Tips to play Ukulele in double drop D tuning

A ukulele player may quickly find that some tunings can make it quite a bit easier to play the instrument than Standard Tuning (EADGBE). For instance, in Double Drop D Tuning (DADGAD), many chords can be played with a single finger.

Tips to play Ukulele in double drop D tuning

Note: Dropped D tuning comes in two forms: DADGBE and its variation DADGAE. Double Drop D tuning has two forms because of the two forms above, i.e., DADGBD and DADGAD.

What is DADGAD Tuning

DADGAD tuning is also called D suspended 4th tuning since the ukulele is tuned to the D suspended 4th chord. A player who strums all the six open strings of the guitar when tuned to DADGAD is strumming a D suspended 4th chord (notes: D, G, A).

DADGAD (pronounced: “DAD”…”GAD”) tuning opens up a new avenue for ukulele playing and song composition. A player can be inspired to create a whole new collection of songs simply by trying another tuning. This tuning particularly works well with folk music, but can cover any style of music, from A to Z.

Black Mountain Side and Kashmir by Led Zeppelin

The songs Black Mountain Side and Kashmir by Led Zeppelin are good examples of DADGAD tuning. The song Kashmir can also be played with Dropped D tuning (DADGBE), but the entire song is better arranged using Double Drop D tuning (DADGAD).

The song by London’s famed Nick Harper called Caterpillar on a Cocoa Leaf serves as another example of the use of DADGAD tuning. Harper uses a variety of Altered Tunings. In Caterpillar on a Cocoa Leaf he changes his tuning in mid-song to DADGAD.

How to Tune to Double Drop D Tuning



Double Drop D tuning is a distinctive tuning in the key of D. When tuning, a player will start at the low six string on their guitar and tune it to D, then the fifth string to A, then the fourth string to D, then the third string to G, then the second string to A, and finally the first string to D. An electronic chromatic tuner works well for this.

Note: Since Standard Tuning is E, A, D, G, B, E a player just has to tune down the two E strings to D (hence the name, Double Drop D Tuning) and then tune down the B string to A. The other three strings are still in Standard Tuning.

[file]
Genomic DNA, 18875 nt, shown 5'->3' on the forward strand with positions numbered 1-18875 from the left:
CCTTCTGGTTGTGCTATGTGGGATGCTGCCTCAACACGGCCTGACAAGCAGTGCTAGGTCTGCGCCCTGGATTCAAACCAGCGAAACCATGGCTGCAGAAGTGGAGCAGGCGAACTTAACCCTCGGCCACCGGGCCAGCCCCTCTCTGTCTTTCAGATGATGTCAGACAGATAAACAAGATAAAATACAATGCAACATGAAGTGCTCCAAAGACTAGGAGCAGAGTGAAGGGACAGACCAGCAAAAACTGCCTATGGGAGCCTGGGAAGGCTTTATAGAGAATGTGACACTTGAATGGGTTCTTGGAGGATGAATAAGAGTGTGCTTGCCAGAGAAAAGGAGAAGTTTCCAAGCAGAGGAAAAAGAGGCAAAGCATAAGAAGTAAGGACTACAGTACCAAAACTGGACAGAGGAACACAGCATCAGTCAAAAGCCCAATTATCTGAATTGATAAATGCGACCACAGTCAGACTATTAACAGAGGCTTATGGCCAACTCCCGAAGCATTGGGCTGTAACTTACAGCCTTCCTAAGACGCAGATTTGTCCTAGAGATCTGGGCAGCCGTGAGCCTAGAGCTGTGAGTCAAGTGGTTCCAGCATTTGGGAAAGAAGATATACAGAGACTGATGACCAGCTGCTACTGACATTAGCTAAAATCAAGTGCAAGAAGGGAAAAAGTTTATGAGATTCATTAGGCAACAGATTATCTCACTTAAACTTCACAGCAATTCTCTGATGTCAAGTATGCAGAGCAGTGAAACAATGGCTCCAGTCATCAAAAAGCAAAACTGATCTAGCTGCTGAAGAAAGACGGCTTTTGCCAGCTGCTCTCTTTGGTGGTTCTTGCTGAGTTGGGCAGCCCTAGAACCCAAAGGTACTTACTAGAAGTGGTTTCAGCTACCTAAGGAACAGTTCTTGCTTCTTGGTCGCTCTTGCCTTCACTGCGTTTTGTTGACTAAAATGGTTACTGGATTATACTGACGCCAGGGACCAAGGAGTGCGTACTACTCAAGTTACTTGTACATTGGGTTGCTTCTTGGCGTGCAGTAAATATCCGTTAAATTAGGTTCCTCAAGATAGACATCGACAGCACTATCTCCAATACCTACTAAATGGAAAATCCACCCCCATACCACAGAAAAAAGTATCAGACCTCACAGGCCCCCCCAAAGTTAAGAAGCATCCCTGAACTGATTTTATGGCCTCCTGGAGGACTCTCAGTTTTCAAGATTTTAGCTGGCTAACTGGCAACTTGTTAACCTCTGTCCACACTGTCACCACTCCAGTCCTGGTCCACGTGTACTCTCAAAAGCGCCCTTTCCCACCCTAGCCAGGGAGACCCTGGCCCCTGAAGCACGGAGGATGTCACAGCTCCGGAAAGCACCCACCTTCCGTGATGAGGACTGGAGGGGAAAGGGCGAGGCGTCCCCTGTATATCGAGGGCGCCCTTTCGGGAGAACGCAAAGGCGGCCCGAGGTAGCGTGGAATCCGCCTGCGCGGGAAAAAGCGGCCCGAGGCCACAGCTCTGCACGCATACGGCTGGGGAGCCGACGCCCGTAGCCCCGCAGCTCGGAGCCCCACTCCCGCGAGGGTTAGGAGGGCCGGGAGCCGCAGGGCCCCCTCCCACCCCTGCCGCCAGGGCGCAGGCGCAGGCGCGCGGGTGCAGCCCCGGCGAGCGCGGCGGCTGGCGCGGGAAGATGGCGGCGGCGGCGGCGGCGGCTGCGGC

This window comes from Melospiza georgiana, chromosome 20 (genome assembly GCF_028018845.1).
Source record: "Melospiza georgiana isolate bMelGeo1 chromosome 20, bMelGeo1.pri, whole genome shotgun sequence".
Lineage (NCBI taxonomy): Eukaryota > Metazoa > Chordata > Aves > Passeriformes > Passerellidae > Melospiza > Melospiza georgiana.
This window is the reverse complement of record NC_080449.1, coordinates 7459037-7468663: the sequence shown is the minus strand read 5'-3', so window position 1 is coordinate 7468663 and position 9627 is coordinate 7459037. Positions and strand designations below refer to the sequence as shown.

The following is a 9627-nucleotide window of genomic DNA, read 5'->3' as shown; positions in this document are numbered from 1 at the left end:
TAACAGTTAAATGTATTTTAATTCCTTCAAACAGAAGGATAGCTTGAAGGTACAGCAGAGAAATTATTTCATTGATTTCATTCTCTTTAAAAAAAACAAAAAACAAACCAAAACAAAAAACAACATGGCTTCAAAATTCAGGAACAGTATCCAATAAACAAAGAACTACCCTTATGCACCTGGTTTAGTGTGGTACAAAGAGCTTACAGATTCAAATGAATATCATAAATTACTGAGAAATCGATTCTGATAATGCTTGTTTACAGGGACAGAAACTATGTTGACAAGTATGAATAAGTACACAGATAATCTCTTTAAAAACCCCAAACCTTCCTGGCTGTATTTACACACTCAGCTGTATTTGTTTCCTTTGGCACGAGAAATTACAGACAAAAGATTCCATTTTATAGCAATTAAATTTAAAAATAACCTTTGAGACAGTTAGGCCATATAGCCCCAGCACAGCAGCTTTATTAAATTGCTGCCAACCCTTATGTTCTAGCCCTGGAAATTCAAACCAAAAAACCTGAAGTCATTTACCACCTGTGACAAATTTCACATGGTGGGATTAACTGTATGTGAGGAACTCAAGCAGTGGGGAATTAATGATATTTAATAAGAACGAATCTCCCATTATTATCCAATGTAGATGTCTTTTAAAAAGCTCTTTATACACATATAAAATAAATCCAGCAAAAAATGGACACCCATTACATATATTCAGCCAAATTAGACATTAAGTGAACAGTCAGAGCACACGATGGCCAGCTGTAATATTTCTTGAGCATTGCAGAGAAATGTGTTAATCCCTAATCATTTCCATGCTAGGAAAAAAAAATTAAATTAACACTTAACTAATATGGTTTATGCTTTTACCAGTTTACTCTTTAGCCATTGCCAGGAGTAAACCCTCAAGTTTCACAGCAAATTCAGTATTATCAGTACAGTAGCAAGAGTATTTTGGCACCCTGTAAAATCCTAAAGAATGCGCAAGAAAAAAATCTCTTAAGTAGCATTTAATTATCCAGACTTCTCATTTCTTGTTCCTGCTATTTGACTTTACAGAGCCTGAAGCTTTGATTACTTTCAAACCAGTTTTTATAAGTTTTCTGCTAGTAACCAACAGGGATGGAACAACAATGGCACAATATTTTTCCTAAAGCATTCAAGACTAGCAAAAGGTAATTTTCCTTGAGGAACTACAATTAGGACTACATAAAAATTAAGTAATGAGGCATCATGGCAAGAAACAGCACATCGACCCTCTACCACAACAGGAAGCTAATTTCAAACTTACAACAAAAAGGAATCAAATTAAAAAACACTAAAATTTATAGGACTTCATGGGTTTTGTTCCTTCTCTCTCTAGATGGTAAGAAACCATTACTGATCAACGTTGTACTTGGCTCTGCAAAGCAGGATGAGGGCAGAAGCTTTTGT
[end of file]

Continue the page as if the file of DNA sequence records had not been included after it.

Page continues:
How to Play DADGAD Chords

One Finger Chords are very useful. The nice thing about this tuning is the fact that a player can play many chords with just one or two fingers. Also a player usually does not have to worry about what strings to strum. They can strum all or some of the strings to get a decent sound. They can also play individual notes and arpeggios with the DADGAD chords.

An ukulele player can use the Standard Chord Progressions in the Key of D (D, E, F# , G , A, B, C#) effectively when tuned to DADGAD, that is:

ii, V, I ……………..= Em, A, D
I, IV, V, I ………….= D, G, A, D
I, vi, ii, V, I ……….= D, Bm, Em, A, D
I, iii, vi, ii, V, I …..= D, F#m, Bm, Em, A, D
I, vi, IV, V ……….= D, Bm, G, A

How to Play DADGAD Scale Patterns


The following scale patterns will assist a player in learning the fretboard in DADGAD tuning. The scales will generally sound nice over many of the basic chords mentioned above. A player should try these scales over a I chord (D major variety) and a vi chord (B minor variety). They should record a chord progression mentioned above an improvise over it with the scales below.

D Major Scale (D, E, F#, G, A, B, C#)
B Pentatonic (5 tone) Minor Scale (B, D, E, F#, A)
B Harmonic Minor Scale (B, C#, D, E, F#, G, A#)
B Melodic Minor Scale (B, C#, D, E, F#, G#, A#)

Finger Picking DADGAD Chords

DADGAD tuning is also great for finger picking. Note: T = Thumb, I = Index finger, M = Middle finger, and A = Ring finger. A player should practice the finger picking patterns below with DADGAD chord progressions. They should try to use the thumb on the Bass Strings (thick strings 6, 5, and 4) and the fingers on the Treble Strings (thin strings 3, 2, and 1).

Finger Picking Patterns:

T, I, M, A, M, I, …
T, I, A, I, M, I, …
T, I, T, M, T, A, …
T, I, M, A, M, I, T, I, …
T, I, A, I, M, I, A, I, …
T, I, T, M, T, A, T, M, T, I, …

Don Ross and Andy Mckee

There are many notable players today that use altered tunings. In particular, one should check out Canadian Don Ross and his tuning data base. His song Brand New Day uses DADGAD tuning. He has described his style of music as “Heavy Wood.”

In addition, the American player from Kansas, Andy McKee uses altered tunings and modern acoustic guitar playing techniques. He was popularized by his many YouTube videos, especially his performance of the song Drifting in which he uses some interesting tapping/percussion techniques.

There are many altered tuning options for a player. A whole new world of possibilities can open up to a player simply by experimenting with a new tuning. A new tuning will force a player to try something different and not to be enslaved to old patterns. It will force a guitarist to listen to what they are playing and try new patterns and techniques. There is an enormous amount of possible useful tunings and thus an enormous amount of untapped creative potential. DADGAD tuning is only one of many useful possibilities.

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